I took a group of graduate students to Longo Mai in January of 2020 and found it appropriate for rich learning experiences in a variety of areas. The community is well-established and equipped to host groups in homestay experiences that include comfortable bedrooms with furniture, power outlets, and mosquito nets, access to reasonably modern plumbing with sinks, flush toilets and cold-water showers, and three ample meals a day of local cuisine that my students found fine. The community sits at the edge of a substantial undeveloped forest has been the locus for multiple academic investigations including in biology and tropical ecology, agriculture, sustainability and impact of local, regional and national business, history, culture, language and methods of activism, to name a few. There are places for groups to meet together. Not all of my students were comfortable in Spanish, but it was easily possible to crowdsource the language issues, with those who knew the language helping those who didn’t. Host families have experience communicating across language and cultural differences. The site feels somewhat isolated, and we used a local educational tourism provider to get there on our own bus, and this worked well. I’m happy to share details about this or other aspects of our experience.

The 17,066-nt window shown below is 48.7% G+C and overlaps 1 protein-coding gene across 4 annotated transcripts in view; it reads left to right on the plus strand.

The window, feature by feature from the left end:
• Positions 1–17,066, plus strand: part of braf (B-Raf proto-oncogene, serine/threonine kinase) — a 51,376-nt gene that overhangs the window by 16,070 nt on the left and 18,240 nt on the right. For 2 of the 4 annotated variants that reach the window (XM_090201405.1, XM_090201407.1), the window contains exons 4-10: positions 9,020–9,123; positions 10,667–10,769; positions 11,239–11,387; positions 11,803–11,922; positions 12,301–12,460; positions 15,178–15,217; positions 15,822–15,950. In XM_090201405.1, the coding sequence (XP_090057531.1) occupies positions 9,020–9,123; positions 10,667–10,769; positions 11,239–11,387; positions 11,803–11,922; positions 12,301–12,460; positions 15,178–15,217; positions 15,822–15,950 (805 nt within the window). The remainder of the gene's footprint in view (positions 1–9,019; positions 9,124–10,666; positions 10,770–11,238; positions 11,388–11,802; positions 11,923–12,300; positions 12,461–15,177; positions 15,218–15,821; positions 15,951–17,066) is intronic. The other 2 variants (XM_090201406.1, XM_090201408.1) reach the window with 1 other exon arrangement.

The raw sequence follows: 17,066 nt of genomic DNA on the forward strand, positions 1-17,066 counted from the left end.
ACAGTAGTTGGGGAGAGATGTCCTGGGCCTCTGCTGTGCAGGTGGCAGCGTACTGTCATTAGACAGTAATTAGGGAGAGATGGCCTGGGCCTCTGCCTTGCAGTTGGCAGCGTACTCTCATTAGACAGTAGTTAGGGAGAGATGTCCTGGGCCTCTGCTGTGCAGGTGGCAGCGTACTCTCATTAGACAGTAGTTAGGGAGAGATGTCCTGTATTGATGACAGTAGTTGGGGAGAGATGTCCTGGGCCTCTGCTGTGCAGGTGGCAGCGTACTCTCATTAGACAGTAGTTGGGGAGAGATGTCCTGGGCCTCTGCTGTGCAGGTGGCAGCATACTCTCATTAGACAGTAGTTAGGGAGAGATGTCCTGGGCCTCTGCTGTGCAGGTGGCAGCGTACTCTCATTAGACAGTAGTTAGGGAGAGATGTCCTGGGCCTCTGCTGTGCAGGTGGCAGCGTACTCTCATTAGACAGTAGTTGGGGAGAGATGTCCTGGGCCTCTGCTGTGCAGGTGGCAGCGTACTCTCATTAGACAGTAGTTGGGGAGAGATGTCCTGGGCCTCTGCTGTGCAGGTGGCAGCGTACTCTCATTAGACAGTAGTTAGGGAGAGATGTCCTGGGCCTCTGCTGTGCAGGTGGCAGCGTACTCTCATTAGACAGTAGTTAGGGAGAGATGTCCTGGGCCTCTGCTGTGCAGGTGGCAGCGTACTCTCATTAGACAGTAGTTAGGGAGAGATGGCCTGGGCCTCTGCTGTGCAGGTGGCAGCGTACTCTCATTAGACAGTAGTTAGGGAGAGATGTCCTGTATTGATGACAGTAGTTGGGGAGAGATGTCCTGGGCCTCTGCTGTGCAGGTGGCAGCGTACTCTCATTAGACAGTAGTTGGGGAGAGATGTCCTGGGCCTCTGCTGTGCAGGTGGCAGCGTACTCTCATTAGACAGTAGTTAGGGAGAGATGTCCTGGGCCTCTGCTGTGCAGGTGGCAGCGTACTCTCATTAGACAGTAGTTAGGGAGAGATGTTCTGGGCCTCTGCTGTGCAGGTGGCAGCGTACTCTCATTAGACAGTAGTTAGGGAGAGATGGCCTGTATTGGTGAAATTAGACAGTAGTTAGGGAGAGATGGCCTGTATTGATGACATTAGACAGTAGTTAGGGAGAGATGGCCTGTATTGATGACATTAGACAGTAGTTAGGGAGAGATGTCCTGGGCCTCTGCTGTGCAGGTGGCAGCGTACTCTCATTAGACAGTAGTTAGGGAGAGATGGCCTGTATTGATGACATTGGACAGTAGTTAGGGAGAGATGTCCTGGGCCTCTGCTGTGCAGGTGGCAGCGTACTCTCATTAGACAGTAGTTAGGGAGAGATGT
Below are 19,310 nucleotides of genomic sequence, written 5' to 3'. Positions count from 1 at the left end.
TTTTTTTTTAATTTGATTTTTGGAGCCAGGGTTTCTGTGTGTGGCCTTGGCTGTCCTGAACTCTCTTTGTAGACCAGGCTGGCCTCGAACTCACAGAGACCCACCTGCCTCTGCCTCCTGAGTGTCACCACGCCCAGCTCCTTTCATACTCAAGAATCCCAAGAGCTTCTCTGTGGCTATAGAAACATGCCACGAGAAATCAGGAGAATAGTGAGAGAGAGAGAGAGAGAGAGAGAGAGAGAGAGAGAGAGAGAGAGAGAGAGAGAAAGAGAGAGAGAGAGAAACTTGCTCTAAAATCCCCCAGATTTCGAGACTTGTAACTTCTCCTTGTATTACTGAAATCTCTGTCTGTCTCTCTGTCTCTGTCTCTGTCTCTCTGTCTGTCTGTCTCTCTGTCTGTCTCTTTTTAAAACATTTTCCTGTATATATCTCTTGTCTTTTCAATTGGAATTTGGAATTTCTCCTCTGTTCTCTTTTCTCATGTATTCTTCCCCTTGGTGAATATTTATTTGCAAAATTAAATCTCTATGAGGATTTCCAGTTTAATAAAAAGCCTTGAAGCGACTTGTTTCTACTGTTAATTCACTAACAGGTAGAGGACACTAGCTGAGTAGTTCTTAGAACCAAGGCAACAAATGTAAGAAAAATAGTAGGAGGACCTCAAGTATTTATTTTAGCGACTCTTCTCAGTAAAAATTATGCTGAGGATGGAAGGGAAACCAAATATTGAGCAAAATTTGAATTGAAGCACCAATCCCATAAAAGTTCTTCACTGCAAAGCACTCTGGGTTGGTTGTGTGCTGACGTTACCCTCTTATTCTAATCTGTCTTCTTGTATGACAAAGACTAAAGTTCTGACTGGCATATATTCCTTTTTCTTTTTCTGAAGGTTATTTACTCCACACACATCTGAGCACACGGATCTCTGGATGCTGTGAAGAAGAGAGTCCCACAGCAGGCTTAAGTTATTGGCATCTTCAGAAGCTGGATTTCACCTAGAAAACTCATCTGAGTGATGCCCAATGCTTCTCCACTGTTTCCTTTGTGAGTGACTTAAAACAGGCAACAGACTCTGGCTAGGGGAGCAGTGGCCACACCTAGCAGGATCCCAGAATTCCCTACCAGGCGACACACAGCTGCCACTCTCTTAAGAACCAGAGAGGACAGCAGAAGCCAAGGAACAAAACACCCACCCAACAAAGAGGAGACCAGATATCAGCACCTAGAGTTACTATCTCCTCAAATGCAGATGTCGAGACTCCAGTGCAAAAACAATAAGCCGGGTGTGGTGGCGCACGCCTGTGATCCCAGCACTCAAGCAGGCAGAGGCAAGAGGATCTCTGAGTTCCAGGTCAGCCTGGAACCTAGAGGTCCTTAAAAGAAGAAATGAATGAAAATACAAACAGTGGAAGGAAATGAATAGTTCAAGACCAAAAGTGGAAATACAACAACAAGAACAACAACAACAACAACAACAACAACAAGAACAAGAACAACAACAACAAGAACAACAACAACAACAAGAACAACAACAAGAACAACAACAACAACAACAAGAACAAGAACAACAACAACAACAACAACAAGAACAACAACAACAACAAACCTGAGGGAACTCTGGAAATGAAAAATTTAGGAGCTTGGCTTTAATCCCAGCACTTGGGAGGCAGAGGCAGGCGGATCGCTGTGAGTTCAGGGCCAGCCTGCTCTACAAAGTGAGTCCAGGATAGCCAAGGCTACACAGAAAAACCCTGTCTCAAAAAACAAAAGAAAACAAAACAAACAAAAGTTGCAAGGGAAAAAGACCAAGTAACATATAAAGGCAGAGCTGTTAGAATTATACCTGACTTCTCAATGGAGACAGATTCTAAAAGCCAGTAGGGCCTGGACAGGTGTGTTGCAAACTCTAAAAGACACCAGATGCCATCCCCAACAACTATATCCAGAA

Dr. Amanda Sturgill

Elon Univeristy, NC, USA

Elon iMedia students Liza Bunce and Rachel Eggleston working with Guadalupe Urbina at Casa Madremonte.